Tech Alert Briefing for 12/14/2007
December 14, 2007
Update covering December 7 - December 13, 2007
Welcome to Tech Talk! In this edition, BOL Gurus John Burnett and Andy Zavoina write about a new targeted Trojan attack, executive phishing, and more.
You'll read about:
Get the details below.
Beware of Phishing and Pharming
According to the Anti-Phishing Working Group, phishing attacks reached an all-time high last year. Designed specifically to educate and assist financial institutions, Harland Financial Solutions? Phishing Response Kit provides a detailed checklist and directives to help institutions respond in the event of a phishing scam. Download the complete kit here.
Training on CD-ROM
Remote Deposit Capture:
Images or ACH?
Network & Internet Security
Patch & Vulnerability
Trojan Targets U.S. Banks
ComputerWorld is reporting on a very sophisticated Trojan that is targeting its attacks and thereby staying under the radar. One of the effective processes this malware is using is mimicking the steps a person would follow to move funds. It penetrateslarge business accounts and wires funds to hacker-controlled accounts. The Trojan has been effective enough to get funds from commercial accounts in the U.S., U.K., Spain and Italy. While hitting only a few banks, $200,000 has already been taken from monitored accounts.
Play it Again, Sam!
We know. You've heard this song before. But it's time, once again, to warn your management about phony "official" email messages targeting executives. The U.S. Treasury Department is the purported sender in the latest round of personalized phishing messages that claim to be about a complaint against the recipient's company. If you can filter these messages out, you'll be ahead of the game. If you can't, spread the word! Get more information from this SC Magazine article.
The FFIEC has issued guidance for use by financial institutions in identifying the continuity planning needed to mitigate the effects of a pandemic. Read the FFIEC press release and their guidance document, Interagency Statement on Pandemic Planning, on BOL's Disaster Issuances page.
US-CERT released a warning that it is aware of an active exploit allowing a Microsoft Access database file to facilitate the installation of unauthorized programs on a user's machine.PCWorld has more details on the exploit and potential vulnerability.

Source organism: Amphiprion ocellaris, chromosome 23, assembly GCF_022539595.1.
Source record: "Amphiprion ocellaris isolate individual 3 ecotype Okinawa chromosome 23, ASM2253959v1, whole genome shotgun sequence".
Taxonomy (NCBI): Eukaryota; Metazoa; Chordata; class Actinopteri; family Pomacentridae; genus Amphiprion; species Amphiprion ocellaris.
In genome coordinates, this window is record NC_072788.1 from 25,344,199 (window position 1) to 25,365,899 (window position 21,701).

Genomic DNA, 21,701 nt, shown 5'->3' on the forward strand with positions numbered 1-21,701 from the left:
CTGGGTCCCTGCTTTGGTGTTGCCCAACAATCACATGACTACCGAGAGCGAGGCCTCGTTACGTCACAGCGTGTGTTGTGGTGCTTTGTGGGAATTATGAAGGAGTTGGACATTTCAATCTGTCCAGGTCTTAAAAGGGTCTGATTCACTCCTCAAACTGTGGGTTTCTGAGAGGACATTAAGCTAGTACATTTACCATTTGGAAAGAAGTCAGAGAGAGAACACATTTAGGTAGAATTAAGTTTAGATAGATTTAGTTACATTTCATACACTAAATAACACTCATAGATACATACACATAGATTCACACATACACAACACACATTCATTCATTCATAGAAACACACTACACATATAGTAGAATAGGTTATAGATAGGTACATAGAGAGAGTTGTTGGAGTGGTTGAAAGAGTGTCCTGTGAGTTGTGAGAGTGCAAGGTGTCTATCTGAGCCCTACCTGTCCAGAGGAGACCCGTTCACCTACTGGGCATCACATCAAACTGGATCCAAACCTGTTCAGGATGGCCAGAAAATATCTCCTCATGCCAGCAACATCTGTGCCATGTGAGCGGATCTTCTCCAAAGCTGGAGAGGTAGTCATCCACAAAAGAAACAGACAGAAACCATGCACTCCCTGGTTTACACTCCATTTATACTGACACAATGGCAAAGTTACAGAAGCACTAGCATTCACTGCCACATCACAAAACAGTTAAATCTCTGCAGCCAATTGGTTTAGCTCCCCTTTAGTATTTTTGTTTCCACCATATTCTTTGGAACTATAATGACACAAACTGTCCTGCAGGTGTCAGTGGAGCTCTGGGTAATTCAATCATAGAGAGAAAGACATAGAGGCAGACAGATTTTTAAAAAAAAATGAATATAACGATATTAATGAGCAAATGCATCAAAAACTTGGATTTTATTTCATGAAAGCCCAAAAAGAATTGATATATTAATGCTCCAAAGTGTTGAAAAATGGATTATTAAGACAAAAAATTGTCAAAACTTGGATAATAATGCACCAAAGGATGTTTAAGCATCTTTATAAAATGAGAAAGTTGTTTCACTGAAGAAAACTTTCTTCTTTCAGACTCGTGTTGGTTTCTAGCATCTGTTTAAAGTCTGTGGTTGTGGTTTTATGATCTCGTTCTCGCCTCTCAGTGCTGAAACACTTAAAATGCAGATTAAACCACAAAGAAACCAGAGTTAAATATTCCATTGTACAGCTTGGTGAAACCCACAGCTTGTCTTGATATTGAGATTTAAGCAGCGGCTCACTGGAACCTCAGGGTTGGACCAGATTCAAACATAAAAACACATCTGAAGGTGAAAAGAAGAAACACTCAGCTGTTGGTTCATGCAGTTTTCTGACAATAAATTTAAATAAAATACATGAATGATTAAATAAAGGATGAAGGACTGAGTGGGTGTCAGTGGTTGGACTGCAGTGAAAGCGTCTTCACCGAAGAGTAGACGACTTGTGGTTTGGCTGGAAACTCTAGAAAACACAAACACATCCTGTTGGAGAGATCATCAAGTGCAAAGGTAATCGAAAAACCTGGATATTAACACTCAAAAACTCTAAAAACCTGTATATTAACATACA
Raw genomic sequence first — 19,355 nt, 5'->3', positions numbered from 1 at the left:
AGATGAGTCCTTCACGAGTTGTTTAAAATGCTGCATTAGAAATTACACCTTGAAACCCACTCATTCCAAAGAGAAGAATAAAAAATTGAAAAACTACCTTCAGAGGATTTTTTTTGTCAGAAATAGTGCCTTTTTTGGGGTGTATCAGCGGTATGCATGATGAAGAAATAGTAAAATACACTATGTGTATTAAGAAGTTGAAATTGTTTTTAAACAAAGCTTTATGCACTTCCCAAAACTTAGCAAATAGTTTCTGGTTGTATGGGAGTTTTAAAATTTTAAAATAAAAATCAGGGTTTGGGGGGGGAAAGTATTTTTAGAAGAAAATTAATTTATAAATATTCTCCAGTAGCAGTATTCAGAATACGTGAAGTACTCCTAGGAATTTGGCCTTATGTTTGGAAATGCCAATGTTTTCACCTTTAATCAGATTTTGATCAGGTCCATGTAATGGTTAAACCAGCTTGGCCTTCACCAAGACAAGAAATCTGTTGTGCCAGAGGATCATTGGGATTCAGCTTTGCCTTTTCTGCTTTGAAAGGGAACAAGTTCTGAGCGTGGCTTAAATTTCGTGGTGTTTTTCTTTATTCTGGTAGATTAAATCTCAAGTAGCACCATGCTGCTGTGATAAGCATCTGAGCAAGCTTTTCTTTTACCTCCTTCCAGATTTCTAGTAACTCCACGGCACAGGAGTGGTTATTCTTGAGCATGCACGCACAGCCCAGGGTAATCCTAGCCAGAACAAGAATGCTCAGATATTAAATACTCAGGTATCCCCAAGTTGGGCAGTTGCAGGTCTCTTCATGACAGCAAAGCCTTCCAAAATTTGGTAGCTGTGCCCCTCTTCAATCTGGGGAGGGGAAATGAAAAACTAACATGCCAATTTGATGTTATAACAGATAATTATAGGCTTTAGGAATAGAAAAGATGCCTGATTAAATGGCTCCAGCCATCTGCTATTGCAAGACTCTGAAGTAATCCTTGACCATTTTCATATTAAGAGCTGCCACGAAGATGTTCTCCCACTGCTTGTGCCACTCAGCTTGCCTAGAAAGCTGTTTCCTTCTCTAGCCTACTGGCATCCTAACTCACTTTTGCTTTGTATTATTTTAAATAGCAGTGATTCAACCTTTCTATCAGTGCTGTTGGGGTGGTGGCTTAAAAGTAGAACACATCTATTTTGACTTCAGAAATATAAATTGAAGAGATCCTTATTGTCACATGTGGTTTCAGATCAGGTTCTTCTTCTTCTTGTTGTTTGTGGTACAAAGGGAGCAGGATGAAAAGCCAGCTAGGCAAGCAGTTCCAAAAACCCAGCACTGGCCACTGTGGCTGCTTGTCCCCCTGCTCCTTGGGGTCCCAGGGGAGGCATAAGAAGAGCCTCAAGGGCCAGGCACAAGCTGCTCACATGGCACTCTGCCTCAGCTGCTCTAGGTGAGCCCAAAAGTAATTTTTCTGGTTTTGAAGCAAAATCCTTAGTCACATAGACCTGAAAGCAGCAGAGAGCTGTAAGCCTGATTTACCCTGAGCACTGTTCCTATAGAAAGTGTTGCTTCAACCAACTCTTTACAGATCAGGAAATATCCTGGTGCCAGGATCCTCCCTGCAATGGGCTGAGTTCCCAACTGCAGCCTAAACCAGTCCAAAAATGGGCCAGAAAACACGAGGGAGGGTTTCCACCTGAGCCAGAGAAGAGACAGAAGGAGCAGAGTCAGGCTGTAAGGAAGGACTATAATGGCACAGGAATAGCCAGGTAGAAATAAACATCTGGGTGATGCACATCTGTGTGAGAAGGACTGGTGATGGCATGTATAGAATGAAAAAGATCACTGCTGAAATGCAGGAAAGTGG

Patch Tuesday Targets IE and Media Players
Microsoft's December security updates are included in seven bundles, but address eleven weaknesses, several of them rated critical. Four fixes for Internet Explorer 6 and IE7 on Windows 2000, XP and Vista machines are particularly important. Other patches affect the components used by Windows to play audio and video files. Get more details in the Washington Post's Security Fix column.
Are iPhones the Next Big Target?
Arbor Networks, a Lexington, MA, network security research firm, believes that iPhones will be targeted by a serious attack in 2008. Given the wide popularity of the Apple/AT&T smartphone, Arbor suggests that dedicated hackers will fight to be the first to successfully hack the new device. More information is available in the Computerworld article.
FTC Targets Payment Processor
Have you had customers complain aboutcard transactions involving fraudulent or deceptive telephone or internet merchants? The FTC and seven state attorneys general have charged a payment processor using the names Your Money Access, LLC d/b/a Netchex Corp., Universal Payment Solutions, Check Recovery Systems, and others listed in the FTC press release, with violating state and federal laws by charging, or attempting to charge, consumers' bank accounts on behalf of fraudulent merchants. Read the FTC press release and the InfoWorld Security article.